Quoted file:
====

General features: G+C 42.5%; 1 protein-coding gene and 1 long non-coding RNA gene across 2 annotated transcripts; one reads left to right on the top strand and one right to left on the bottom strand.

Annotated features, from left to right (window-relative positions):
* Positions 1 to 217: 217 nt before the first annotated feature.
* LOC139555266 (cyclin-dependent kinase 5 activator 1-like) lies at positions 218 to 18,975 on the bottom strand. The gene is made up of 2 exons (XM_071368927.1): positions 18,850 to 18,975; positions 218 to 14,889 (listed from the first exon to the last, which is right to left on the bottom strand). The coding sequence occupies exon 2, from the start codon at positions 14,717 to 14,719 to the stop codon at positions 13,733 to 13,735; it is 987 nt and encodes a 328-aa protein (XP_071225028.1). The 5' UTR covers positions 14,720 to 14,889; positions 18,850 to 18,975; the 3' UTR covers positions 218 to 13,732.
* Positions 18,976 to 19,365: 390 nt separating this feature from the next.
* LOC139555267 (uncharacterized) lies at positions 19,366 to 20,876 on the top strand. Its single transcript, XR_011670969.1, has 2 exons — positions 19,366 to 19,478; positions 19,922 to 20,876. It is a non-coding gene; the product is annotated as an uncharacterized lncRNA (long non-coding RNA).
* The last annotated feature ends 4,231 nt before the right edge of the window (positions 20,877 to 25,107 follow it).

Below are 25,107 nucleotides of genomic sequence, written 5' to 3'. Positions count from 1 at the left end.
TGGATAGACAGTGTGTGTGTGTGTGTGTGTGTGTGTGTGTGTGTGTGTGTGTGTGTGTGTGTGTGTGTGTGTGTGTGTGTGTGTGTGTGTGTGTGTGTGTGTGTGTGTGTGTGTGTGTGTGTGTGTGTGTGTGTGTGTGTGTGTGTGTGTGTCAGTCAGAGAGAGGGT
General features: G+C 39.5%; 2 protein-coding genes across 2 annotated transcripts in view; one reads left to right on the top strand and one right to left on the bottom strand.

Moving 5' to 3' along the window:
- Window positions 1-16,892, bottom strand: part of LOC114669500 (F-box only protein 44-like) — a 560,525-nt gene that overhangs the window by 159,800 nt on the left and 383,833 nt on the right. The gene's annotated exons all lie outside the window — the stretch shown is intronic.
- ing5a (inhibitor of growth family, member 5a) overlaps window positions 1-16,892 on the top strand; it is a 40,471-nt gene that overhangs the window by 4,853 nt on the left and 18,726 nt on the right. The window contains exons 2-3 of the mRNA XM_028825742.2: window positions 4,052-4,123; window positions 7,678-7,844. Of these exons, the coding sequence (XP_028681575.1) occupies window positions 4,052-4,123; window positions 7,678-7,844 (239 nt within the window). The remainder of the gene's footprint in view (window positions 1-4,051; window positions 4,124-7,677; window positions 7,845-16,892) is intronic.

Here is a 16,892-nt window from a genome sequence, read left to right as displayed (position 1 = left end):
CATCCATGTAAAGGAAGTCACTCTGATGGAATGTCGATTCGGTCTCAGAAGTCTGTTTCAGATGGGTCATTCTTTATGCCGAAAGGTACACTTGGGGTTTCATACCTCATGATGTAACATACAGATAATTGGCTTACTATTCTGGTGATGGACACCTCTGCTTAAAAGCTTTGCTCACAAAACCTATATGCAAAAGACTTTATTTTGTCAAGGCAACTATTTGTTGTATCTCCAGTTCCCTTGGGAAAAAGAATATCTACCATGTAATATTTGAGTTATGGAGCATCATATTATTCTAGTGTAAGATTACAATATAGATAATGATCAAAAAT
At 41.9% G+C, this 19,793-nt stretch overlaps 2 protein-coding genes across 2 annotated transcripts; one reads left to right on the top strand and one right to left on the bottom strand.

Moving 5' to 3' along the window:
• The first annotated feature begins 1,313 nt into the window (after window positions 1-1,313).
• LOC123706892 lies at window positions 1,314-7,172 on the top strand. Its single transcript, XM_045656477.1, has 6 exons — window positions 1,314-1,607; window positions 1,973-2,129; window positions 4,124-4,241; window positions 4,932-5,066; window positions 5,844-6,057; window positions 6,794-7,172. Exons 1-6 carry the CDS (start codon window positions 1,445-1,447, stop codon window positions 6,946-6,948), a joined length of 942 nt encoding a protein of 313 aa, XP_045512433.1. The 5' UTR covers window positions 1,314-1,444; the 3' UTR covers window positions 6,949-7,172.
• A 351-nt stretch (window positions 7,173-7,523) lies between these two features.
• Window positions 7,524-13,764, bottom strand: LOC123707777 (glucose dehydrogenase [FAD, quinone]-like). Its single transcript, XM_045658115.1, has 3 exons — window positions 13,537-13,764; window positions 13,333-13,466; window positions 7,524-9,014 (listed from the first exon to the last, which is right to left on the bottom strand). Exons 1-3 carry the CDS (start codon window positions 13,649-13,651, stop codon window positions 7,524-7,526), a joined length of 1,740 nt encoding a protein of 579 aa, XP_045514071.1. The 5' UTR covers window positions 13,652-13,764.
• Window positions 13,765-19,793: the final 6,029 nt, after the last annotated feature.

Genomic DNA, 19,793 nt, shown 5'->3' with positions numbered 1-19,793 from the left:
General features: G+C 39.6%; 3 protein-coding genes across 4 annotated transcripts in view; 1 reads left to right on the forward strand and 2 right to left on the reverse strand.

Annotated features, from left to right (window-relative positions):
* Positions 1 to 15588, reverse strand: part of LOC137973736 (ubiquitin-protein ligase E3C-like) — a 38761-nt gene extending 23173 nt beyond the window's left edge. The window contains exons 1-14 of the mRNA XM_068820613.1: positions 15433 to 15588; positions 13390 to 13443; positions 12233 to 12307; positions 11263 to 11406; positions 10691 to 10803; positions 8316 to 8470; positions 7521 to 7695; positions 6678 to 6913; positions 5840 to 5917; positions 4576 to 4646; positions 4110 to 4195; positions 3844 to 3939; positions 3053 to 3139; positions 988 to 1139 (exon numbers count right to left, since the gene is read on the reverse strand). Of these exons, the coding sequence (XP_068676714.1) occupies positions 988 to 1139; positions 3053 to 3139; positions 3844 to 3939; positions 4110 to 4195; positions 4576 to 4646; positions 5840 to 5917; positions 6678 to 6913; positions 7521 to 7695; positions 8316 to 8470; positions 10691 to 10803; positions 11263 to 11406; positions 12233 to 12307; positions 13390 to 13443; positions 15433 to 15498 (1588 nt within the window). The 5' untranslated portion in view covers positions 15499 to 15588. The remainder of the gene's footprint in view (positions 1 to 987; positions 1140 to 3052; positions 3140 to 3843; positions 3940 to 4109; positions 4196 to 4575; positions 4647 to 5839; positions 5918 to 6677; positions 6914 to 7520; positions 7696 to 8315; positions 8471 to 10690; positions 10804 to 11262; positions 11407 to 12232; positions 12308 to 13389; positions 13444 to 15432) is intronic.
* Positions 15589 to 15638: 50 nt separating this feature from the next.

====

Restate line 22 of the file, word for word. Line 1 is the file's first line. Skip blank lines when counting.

• Window positions 13,765-19,793: the final 6,029 nt, after the last annotated feature.